Step-parents walk on a tightrope. On one hand, they are second parents – and in cases when the real parent can’t play a major role in their child’s life, they function as primary guardians. On the other hand, step-parents can never assume full parental status. A step parent would never (and shouldn’t!) take the place of a child’s real mother or father. Yet, children misbehave around step-parents just like they do around biological parents. While the parent is free to discipline and is even obligated to do so as part of his and her parental responsibility to guide a child in the proper way, step-parents are not completely free to discipline. There are limits and restrictions for step-parents, depending on many different factors. The spouse’s personality and wishes, the presence and level of involvement of natural parents, and the ages of the children in question are some of the factors that will determine what forms (if any) of discipline can be used by the step-parent.
To avoid unnecessary conflict, upset and confusion in the matter of disciplining step-children, consider the following tips:
Get Support from Your Spouse
If you’re a step-parent, use your ally in the house — your spouse! Before enforcing any discipline strategy, sit down with your husband or wife. Get a consensus regarding rules in the household, as well as a list of justified consequences for breaking the rules. Make sure your spouse is the one who communicates these rules and consequences to his or her child. If your step child can see that the discipline strategy is not just your idea and in fact, you and his natural parent are on one team, he or she will more likely be less defiant and more cooperative.
Do Not Negate Nor Badmouth Your Spouse’s Ex
It’s hard to take a stepchild to task on something his or her own biological parent allows. To do so is to create competition between you and your spouse’s ex, a face-off that you will always lose. Rule of thumb: if the discipline issue is not a huge matter — that is, you can afford to let it go — then let it go. If you really must enforce a new rule, clarify that you only expect compliance from your stepchild while in your presence or your home. Give the child explicit permission to follow the rules in the other parent’s home, so that the child does not feel internal conflict.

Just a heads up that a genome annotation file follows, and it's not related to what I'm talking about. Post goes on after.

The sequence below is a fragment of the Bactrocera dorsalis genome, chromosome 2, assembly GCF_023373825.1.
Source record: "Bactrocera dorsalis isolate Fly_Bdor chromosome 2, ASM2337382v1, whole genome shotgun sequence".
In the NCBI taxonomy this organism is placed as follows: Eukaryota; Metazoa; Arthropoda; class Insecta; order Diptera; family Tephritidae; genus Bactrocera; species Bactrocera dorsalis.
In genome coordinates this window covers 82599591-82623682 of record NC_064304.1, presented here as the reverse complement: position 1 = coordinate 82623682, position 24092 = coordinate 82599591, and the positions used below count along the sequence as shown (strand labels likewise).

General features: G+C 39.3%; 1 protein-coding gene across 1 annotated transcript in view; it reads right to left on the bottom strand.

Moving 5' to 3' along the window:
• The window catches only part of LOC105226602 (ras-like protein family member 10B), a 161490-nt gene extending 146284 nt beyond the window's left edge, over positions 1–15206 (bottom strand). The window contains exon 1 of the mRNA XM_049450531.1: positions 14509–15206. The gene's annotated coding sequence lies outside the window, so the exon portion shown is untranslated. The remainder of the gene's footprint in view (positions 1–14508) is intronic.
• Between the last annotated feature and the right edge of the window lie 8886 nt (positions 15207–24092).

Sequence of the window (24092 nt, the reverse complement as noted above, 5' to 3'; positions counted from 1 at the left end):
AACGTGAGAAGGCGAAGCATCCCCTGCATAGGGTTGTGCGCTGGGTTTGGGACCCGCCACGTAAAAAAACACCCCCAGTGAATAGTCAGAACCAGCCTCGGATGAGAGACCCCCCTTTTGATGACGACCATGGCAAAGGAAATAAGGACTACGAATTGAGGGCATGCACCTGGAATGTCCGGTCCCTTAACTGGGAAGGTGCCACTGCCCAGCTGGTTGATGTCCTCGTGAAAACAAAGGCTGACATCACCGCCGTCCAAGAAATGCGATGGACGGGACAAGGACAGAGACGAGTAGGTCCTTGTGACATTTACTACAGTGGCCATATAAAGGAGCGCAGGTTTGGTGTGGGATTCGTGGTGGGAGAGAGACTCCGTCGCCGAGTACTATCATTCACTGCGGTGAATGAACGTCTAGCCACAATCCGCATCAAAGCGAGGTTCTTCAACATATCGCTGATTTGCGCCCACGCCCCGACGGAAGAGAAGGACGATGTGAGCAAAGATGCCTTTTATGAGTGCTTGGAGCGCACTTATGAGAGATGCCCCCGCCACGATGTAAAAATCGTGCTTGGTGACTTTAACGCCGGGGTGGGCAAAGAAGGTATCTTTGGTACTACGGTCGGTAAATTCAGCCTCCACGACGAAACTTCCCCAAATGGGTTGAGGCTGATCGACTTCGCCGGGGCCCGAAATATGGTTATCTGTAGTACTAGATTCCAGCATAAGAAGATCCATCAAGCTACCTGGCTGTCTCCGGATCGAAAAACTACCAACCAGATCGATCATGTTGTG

Bond with Your Spouse’s Ex
If it’s possible, get to know and work with your spouse’s ex as part of the extended parenting team. You and your spouse’s ex both have the children’s best interests at heart; the more everyone is on the same page, the easier it is for both parents and kids. At best, you can level off on the parenting values that you both share, and may even learn a thing or two from each other. If you have a good rapport with your spouse’s ex, you may also simply refer discipline issues to them.
Employ Positive Parenting Strategies
Disciplining step-children using negative consequences is risky unless they are very young. In a way, it’s tantamount to punishing someone you didn’t earn the right to “punish.” If you must discipline a step child, employ positive parenting strategies, such as the CLeaR Method (see, Raise Your Kids without Raising Your Voice by Sarah Chana Radcliffe), rewards and positive feedback. This way, a child is less likely to feel resentful of your intervention.
Befriend Your Step-Children
Discipline has one goal: behavior change. But remember that there is more than one way towards change. Being a confidant or advisor is a good, stress-free ways to influence stepchildren. By building your relationship with your step-kids, you automatically enhance your “parenting power” – that is, the power to influence the children. This is especially important when the step-kids are teens.